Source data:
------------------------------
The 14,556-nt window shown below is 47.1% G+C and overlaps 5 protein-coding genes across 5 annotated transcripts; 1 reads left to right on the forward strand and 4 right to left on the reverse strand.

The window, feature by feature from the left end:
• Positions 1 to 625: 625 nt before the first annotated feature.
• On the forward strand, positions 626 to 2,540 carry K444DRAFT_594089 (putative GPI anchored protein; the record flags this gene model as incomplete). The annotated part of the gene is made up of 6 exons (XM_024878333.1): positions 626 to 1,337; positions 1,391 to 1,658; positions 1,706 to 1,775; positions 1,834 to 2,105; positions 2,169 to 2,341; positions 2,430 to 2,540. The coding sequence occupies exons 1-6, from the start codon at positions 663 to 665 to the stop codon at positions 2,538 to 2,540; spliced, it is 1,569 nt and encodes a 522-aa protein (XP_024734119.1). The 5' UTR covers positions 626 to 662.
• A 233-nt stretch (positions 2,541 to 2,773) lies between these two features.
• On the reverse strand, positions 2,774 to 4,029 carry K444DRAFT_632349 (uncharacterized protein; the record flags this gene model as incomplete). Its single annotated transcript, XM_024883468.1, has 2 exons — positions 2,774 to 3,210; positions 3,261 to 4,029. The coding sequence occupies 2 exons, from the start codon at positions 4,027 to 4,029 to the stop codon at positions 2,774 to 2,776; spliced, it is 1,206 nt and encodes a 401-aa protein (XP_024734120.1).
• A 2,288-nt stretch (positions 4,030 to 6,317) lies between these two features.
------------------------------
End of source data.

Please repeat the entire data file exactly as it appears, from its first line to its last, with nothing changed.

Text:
The 14,556-nt window shown below is 47.1% G+C and overlaps 5 protein-coding genes across 5 annotated transcripts; 1 reads left to right on the forward strand and 4 right to left on the reverse strand.

The window, feature by feature from the left end:
• Positions 1 to 625: 625 nt before the first annotated feature.
• On the forward strand, positions 626 to 2,540 carry K444DRAFT_594089 (putative GPI anchored protein; the record flags this gene model as incomplete). The annotated part of the gene is made up of 6 exons (XM_024878333.1): positions 626 to 1,337; positions 1,391 to 1,658; positions 1,706 to 1,775; positions 1,834 to 2,105; positions 2,169 to 2,341; positions 2,430 to 2,540. The coding sequence occupies exons 1-6, from the start codon at positions 663 to 665 to the stop codon at positions 2,538 to 2,540; spliced, it is 1,569 nt and encodes a 522-aa protein (XP_024734119.1). The 5' UTR covers positions 626 to 662.
• A 233-nt stretch (positions 2,541 to 2,773) lies between these two features.
• On the reverse strand, positions 2,774 to 4,029 carry K444DRAFT_632349 (uncharacterized protein; the record flags this gene model as incomplete). Its single annotated transcript, XM_024883468.1, has 2 exons — positions 2,774 to 3,210; positions 3,261 to 4,029. The coding sequence occupies 2 exons, from the start codon at positions 4,027 to 4,029 to the stop codon at positions 2,774 to 2,776; spliced, it is 1,206 nt and encodes a 401-aa protein (XP_024734120.1).
• A 2,288-nt stretch (positions 4,030 to 6,317) lies between these two features.